jobseekers-allowance

Young Unemployed Must Train Or Lose Benefits, Says Ed Miliband

jobseekers-allowanceYoung people who are looking for work could lose their benefits unless they agree to training courses under a Labour government according to its leader Ed Miliband.

The Labour leader who will be opposing David Cameron in the next general election announced his plans during a speech at the Institute For Public Policy Research. It is part of a series of measures aimed at making work pay; a fight back against criticisms that the Labour Party is too lenient on welfare.

His plans include disallowing 18 to 21 year olds entitlement to adult benefits if they have no qualifications. Instead, they will get a youth allowance if they accept vocational training equivalent to an AS level. Under the current Job Seekers Allowance system, you cannot be in training and claiming for benefits at the same time.

The youth allowance is currently planned to be £57, which is the same that is currently afforded to people who are under 25 on Job Seekers Allowance. It will, however, be means tested so that those with a family earning more than £42,000 per year will not be entitled.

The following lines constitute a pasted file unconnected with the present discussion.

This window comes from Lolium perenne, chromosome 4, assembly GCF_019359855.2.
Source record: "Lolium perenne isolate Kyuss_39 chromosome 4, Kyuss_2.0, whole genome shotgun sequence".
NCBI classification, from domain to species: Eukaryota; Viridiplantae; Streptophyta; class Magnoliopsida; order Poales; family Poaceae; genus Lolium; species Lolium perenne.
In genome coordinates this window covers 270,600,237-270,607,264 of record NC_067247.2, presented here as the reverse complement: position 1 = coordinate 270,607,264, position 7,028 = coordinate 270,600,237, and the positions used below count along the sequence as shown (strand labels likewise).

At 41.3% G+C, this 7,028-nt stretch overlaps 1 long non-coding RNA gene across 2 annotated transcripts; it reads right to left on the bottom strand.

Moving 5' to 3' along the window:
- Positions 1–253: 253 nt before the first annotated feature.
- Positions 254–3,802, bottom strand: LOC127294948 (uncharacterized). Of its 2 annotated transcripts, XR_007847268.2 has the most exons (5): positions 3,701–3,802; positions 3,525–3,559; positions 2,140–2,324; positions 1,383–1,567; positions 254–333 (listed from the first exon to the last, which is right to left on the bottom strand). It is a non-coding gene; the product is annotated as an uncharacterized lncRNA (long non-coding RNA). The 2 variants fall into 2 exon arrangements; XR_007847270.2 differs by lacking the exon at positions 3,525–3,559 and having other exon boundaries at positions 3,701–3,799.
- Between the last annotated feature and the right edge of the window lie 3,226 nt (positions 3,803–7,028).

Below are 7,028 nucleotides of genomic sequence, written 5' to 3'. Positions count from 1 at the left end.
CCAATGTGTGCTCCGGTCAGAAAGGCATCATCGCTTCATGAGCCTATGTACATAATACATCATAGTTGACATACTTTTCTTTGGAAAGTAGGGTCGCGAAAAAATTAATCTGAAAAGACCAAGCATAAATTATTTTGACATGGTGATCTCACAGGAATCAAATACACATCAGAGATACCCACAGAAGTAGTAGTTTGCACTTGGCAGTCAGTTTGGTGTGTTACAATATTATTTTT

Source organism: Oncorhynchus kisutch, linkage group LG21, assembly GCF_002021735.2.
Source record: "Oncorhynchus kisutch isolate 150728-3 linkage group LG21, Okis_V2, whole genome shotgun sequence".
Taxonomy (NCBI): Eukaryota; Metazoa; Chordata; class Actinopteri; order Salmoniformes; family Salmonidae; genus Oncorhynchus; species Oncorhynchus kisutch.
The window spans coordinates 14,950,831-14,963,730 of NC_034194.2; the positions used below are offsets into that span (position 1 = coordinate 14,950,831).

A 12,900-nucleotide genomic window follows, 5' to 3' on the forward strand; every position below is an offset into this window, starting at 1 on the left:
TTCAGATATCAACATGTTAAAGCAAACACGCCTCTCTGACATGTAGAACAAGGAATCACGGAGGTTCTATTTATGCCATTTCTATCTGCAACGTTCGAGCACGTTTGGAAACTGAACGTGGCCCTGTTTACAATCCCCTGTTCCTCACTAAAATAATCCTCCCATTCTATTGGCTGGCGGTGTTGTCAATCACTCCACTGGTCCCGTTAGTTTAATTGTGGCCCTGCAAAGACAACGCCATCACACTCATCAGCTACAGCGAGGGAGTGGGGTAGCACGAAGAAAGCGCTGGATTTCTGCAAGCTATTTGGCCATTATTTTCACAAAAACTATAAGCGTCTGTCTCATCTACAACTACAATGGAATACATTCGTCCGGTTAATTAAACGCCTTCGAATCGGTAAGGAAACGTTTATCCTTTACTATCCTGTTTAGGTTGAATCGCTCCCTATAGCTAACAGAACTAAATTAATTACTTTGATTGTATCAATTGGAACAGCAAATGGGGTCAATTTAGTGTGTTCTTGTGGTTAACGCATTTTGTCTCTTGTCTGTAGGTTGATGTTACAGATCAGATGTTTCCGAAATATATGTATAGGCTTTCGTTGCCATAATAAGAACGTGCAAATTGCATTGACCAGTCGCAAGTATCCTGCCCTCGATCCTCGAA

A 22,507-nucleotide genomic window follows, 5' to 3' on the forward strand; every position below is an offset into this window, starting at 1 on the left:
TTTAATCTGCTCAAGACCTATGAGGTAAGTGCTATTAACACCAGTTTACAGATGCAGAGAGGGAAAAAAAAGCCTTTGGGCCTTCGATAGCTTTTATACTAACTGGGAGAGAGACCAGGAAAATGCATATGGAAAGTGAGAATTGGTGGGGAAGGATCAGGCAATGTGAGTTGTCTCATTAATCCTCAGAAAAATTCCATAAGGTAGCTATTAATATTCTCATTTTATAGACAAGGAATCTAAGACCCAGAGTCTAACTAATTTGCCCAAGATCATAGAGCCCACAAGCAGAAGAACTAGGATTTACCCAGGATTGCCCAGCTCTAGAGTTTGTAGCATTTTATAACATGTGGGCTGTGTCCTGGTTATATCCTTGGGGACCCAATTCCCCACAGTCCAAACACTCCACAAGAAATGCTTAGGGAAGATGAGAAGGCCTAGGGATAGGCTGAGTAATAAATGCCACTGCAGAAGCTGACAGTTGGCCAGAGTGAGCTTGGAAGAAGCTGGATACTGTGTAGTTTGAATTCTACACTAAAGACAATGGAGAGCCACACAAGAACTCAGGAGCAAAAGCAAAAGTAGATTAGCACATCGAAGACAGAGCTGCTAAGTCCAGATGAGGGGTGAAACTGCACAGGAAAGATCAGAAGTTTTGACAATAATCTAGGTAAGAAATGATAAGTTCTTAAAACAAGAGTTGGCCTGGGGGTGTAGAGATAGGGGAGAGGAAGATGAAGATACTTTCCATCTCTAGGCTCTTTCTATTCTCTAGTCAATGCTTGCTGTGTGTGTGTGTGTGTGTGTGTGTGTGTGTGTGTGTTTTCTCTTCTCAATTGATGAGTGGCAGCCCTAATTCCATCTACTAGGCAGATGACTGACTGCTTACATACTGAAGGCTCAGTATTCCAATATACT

In his speech, Ed Miliband also states his intentions to raise the Job Seekers Allowance from £72 to £100 a week for those who had been in work for five years before being made unemployed.

Ed Miliband said:

[quote]How many times have I heard people say: ‘for years and years, I paid in and then when the time came and I needed help I got nothing out?’ Rewarding contribution was a key principle of the Beveridge Report. And it is a key intuition of the British people. But it is a principle that has been forgotten by governments of both parties.[/quote]

Conservative MPs have hit back against the party’s plans claiming it will just lead to an even greater amount of spending and borrowing at the expense of taxpayers. Iain Duncan Smith, the Work and Pensions Secretary, said that it’s an expensive commitment.

Britain’s largest trade union and Labour’s biggest financial backer, Unite, has praised the plans. They have, however, criticised the use of threats in Ed Miliband’s speech calling in “Tory rhetoric”.

Steve Turner, the assistant general secretary, said:

[quote]Our young people did not cause the economic crash and shouldn’t be made to pay for it. Any idea that they want a life on benefits is risible when all they want is a decent job and a future.[/quote]